On June 28, a gunman opened fire on the Capital Gazette newsroom in Annapolis, Maryland. He killed five people: Rob Hiaasen, an editor and columnist; Wendi Winters, a community correspondent; Gerald Fischman, the editorial page director; John McNamara, a sports writer; and Rebecca Smith, a sales assistant.
It’s reported that the suspect—who is now in custody and has been charged with five counts of first-degree murder—had a longstanding grudge against the Gazette after the paper covered charges brought against him in 2011 for harassing a woman. The alleged shooter lost multiple defamation lawsuits he brought against the paper and had previously been investigated for threatening Gazette journalists.
The targeted attack comes after years of the president of the United States verbally abusing the press, particularly at his campaign rallies, where “Rope, Tree, Journalist: Some Assembly Required” t-shirts were often sold. Journalist Katy Tur covered the Trump campaign for a year and a half, and was a the target of both the then-candidate’s tweets and countless death threats. She recounted a 2015 rally in Michigan where she felt most scared, where Trump remarked to a crowd, “They said, you know, [Russian President Vladimir Putin]’s killed reporters. I’d never kill them,” he said, smirking. “But I do hate them. Some of them are such lying, disgusting people.” Once elected, Trump has gone so far as to declare the press to be “the enemy of the American people.” The president also praised now-representative Greg Gianforte’s—who had body slammed Guardian reporter Ben Jacobs—special election victory as a “great win.”
Such statements from the person holding our nation’s highest office have likely only exacerbated anti-press sentiment among right-wing figures like Milo Yiannopoulos, who has “trolled” journalists with texts saying “I can’t wait for the vigilante squads to start gunning journalists down on sight.”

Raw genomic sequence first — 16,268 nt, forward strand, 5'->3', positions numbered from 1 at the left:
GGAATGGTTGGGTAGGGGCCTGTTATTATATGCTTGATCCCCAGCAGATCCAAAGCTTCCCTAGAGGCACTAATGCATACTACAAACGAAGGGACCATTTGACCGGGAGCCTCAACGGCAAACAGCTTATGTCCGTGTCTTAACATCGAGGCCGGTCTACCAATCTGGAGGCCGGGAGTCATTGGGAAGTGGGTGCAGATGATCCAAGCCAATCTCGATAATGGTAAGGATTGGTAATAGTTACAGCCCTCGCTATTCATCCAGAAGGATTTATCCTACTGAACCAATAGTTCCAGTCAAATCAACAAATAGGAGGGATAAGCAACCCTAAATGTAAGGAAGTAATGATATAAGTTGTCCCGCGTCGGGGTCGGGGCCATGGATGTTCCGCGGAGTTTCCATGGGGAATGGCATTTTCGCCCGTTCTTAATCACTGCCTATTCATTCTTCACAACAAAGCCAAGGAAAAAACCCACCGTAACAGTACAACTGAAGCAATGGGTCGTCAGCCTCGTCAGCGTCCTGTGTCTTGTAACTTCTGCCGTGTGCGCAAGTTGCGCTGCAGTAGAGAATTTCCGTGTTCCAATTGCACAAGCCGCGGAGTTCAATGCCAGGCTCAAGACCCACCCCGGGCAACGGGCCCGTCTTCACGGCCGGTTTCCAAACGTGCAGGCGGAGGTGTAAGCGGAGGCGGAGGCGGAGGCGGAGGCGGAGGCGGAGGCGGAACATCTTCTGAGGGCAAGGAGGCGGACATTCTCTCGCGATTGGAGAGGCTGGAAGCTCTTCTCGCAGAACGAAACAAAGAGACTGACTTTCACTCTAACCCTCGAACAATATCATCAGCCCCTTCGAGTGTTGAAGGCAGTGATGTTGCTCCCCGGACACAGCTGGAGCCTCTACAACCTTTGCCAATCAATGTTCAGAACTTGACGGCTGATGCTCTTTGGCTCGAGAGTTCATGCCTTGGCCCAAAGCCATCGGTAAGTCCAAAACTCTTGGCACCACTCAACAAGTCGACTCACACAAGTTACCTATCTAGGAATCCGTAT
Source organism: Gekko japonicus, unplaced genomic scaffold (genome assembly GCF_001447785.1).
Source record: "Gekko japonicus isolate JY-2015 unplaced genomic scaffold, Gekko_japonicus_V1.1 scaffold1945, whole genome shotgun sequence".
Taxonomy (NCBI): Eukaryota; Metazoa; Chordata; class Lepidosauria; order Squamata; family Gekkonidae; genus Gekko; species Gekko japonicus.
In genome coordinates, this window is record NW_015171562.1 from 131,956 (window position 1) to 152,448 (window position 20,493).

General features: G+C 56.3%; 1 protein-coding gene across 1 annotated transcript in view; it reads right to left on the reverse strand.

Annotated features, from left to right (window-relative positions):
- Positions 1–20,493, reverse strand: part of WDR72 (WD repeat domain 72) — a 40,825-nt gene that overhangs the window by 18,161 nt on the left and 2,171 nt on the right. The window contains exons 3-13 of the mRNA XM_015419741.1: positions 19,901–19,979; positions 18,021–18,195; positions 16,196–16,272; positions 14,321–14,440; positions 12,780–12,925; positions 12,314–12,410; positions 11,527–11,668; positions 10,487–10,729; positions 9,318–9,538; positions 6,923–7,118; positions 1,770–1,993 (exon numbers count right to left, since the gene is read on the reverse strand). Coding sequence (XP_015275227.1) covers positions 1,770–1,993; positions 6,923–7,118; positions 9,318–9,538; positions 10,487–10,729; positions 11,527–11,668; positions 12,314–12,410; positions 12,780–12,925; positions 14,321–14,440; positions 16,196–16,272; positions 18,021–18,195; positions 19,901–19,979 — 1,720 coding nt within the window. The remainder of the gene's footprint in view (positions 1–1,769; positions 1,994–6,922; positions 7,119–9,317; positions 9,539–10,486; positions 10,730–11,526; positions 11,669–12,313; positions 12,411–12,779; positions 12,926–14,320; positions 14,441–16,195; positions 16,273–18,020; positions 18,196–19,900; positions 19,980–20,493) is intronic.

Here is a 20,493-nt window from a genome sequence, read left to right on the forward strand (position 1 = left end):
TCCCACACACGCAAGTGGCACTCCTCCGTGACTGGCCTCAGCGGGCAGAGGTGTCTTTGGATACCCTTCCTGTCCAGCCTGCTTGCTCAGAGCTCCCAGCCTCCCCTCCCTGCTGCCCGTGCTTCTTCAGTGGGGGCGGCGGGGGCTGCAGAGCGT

While there is no evidence that the rhetoric of Trump and the alt-right directly inspired the Gazette shooter, consider how this anti-press rhetoric could embolden someone already angry with a newspaper to act violently against its journalists.
The 154th mass shooting in the United States in 2018, Thursday’s massacre stands out in that this was an attack on the free press. It is not alarmist, but realistic, to declare this a warning sign not just of violence against journalists, but of imperiled American democracy.
Set against a backdrop of other warning signs—internment camps for children at the U.S. southern border, leaders evoking dangerously dehumanizing rhetoric to describe entire populations of people, an Islamophobic travel ban upheld by a justice holding a stolen seat on the Supreme Court, and the president’s threat to fire the independent prosecutor investigating his administration for conspiring with Russians to interfere in the last presidential election—the incessant war against the media almost runs the risk of normalization. But it is the free press that makes all of the above known to the public, so as to hold officials accountable—the very reason why demagogues attempting to overtake democracies around the world attack the institution.